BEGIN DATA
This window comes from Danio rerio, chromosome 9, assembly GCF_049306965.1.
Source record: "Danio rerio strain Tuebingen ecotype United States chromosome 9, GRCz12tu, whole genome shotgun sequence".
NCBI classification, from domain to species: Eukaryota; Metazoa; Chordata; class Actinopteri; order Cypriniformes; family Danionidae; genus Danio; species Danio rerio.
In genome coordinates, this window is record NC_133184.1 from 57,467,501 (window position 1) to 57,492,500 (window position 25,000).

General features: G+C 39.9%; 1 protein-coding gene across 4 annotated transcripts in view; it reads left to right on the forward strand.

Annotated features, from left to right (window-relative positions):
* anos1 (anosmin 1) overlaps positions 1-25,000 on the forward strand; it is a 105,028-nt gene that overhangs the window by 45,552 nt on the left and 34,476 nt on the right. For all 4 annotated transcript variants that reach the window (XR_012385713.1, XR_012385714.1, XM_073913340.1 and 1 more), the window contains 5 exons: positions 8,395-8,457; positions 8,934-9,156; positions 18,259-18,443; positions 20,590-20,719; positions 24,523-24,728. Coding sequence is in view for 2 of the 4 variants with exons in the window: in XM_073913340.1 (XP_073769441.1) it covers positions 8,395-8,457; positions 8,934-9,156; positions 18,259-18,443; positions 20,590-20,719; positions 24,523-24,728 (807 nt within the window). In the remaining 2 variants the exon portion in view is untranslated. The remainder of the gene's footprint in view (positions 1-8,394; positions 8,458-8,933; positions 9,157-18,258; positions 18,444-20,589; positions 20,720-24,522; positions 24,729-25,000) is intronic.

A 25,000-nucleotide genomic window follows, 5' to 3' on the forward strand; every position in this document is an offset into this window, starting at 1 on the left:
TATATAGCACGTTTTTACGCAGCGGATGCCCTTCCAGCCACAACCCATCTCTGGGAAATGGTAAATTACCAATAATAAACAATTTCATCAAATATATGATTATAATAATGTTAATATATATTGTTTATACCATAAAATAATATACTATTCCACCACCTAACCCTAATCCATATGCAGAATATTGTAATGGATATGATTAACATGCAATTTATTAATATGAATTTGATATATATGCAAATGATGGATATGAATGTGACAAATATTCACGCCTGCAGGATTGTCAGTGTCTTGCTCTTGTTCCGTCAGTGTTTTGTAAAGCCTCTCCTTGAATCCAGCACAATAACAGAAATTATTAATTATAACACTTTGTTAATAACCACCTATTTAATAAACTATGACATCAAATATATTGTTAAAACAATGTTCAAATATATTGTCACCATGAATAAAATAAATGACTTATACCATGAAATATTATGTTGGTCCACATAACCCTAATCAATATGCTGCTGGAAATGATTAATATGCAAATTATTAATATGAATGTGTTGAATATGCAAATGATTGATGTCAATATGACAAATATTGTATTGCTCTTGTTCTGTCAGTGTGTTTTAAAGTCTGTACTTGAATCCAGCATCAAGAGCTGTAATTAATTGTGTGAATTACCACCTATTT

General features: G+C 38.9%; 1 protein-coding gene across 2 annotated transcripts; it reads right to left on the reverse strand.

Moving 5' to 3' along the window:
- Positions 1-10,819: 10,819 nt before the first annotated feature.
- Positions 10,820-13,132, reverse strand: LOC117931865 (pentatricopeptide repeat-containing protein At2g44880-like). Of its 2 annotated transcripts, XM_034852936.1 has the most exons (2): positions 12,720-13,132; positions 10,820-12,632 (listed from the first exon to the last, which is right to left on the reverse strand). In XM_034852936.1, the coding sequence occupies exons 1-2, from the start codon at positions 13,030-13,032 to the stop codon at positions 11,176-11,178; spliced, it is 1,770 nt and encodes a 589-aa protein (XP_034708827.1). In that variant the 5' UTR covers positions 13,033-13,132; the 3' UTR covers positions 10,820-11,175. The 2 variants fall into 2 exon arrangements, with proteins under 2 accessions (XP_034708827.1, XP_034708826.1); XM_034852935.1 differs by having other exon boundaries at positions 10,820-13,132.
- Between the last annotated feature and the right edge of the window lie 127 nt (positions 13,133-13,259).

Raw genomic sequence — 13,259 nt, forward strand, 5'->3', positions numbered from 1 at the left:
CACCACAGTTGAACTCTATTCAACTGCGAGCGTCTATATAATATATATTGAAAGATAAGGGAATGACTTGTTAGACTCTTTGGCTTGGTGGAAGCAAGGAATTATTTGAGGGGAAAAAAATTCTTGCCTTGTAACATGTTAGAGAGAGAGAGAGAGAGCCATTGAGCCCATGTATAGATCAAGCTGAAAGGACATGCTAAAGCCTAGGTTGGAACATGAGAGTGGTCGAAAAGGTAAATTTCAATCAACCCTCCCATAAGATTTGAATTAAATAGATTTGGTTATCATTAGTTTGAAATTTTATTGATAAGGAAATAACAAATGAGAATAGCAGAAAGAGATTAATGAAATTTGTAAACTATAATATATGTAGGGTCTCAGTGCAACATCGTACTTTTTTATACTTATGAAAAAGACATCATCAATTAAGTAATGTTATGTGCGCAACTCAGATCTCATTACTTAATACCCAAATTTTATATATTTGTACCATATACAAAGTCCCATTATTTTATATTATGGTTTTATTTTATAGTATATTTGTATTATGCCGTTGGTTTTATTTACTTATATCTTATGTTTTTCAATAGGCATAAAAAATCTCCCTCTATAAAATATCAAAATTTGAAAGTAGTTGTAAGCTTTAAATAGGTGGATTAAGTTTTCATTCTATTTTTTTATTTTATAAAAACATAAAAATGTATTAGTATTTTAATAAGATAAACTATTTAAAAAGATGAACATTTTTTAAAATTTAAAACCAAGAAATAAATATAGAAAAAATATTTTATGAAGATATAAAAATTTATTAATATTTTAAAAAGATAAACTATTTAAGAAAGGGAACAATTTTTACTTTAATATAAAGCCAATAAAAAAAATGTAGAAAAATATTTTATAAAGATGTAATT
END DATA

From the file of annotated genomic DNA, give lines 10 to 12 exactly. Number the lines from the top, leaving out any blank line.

General features: G+C 38.9%; 1 protein-coding gene across 2 annotated transcripts; it reads right to left on the reverse strand.

Moving 5' to 3' along the window:
- Positions 1-10,819: 10,819 nt before the first annotated feature.